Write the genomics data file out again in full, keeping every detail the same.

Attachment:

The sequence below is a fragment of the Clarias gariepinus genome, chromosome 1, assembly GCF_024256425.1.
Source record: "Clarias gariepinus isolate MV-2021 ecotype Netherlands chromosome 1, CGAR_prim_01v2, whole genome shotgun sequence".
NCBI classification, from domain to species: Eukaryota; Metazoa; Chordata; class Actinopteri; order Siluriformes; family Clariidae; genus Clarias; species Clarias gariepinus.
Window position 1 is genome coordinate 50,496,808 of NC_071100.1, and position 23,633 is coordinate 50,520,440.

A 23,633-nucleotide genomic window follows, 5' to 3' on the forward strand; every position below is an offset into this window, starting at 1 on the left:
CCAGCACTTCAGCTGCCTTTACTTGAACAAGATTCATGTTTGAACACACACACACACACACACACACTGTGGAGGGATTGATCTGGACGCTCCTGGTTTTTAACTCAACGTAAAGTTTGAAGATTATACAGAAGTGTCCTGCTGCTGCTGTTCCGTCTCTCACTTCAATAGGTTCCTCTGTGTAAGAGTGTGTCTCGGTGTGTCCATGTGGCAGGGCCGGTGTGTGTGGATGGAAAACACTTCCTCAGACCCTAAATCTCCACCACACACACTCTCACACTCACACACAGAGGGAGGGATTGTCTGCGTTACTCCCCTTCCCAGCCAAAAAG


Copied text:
The sequence below is a fragment of the Clarias gariepinus genome, chromosome 1, assembly GCF_024256425.1.
Source record: "Clarias gariepinus isolate MV-2021 ecotype Netherlands chromosome 1, CGAR_prim_01v2, whole genome shotgun sequence".
NCBI classification, from domain to species: Eukaryota; Metazoa; Chordata; class Actinopteri; order Siluriformes; family Clariidae; genus Clarias; species Clarias gariepinus.
Window position 1 is genome coordinate 50,496,808 of NC_071100.1, and position 23,633 is coordinate 50,520,440.

A 23,633-nucleotide genomic window follows, 5' to 3' on the forward strand; every position below is an offset into this window, starting at 1 on the left:
CCAGCACTTCAGCTGCCTTTACTTGAACAAGATTCATGTTTGAACACACACACACACACACACACACTGTGGAGGGATTGATCTGGACGCTCCTGGTTTTTAACTCAACGTAAAGTTTGAAGATTATACAGAAGTGTCCTGCTGCTGCTGTTCCGTCTCTCACTTCAATAGGTTCCTCTGTGTAAGAGTGTGTCTCGGTGTGTCCATGTGGCAGGGCCGGTGTGTGTGGATGGAAAACACTTCCTCAGACCCTAAATCTCCACCACACACACTCTCACACTCACACACAGAGGGAGGGATTGTCTGCGTTACTCCCCTTCCCAGCCAAAAAG